With Wilde's Salome (1893) as an exemplary text, this book examines the conditions under which speech «constructs» ecstatic experience. The author considers Wilde's text as a complex Symbolist «system» of relations between rhetorical devices and attitudes toward language. By identifying the components of the system, the book provides a theoretical model for understanding the power of language to «construct» specific emotional states. The dramatic nature of Wilde's play further indicates that, contrary to popular perception, ecstasy is not «beyond» language but in it. Rapture possesses a «voice», but this voice emanates from a communication system which is actually «outside» of the body which speaks it. Movement toward ecstasy is therefore not a release from system but a supreme manifestation of it.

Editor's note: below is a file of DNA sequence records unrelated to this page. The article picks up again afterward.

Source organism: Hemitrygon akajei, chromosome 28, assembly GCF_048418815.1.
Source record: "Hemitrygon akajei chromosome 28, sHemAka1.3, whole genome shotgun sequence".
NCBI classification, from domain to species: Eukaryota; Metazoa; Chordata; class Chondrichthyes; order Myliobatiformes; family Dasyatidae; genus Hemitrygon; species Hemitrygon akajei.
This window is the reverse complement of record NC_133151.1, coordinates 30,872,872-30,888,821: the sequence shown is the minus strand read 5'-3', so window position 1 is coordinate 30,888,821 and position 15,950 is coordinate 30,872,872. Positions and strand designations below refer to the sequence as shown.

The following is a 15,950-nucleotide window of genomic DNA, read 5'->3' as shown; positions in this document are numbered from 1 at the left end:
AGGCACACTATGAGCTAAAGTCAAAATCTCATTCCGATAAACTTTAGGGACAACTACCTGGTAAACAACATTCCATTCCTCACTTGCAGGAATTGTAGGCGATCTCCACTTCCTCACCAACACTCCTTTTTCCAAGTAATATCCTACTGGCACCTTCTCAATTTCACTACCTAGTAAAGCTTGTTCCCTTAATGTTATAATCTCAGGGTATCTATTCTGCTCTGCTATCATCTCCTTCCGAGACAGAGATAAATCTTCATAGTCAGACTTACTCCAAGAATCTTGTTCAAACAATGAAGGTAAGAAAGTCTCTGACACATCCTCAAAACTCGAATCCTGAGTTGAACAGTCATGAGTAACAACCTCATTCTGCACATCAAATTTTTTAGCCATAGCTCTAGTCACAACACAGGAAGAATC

|Publisher:||Lang, Peter Publishing, Incorporated|
|Series:||American University Studies Series: Series 26: Theatre Arts , #7|
About the Author
The Author: Karl Toepfer is Assistant Professor of Theatre Arts at San Jose State University, where he is also Graduate Coordinator. He is the author of Theatre, Aristocracy, and Pornocracy (1990), and the forthcoming Ideology and Iconography of Cinematic Ecstasy, as well as articles in Theater Three, Performing Arts Journal, The Journal of Dramatic Theory and Criticism, and Scandinavian Studies.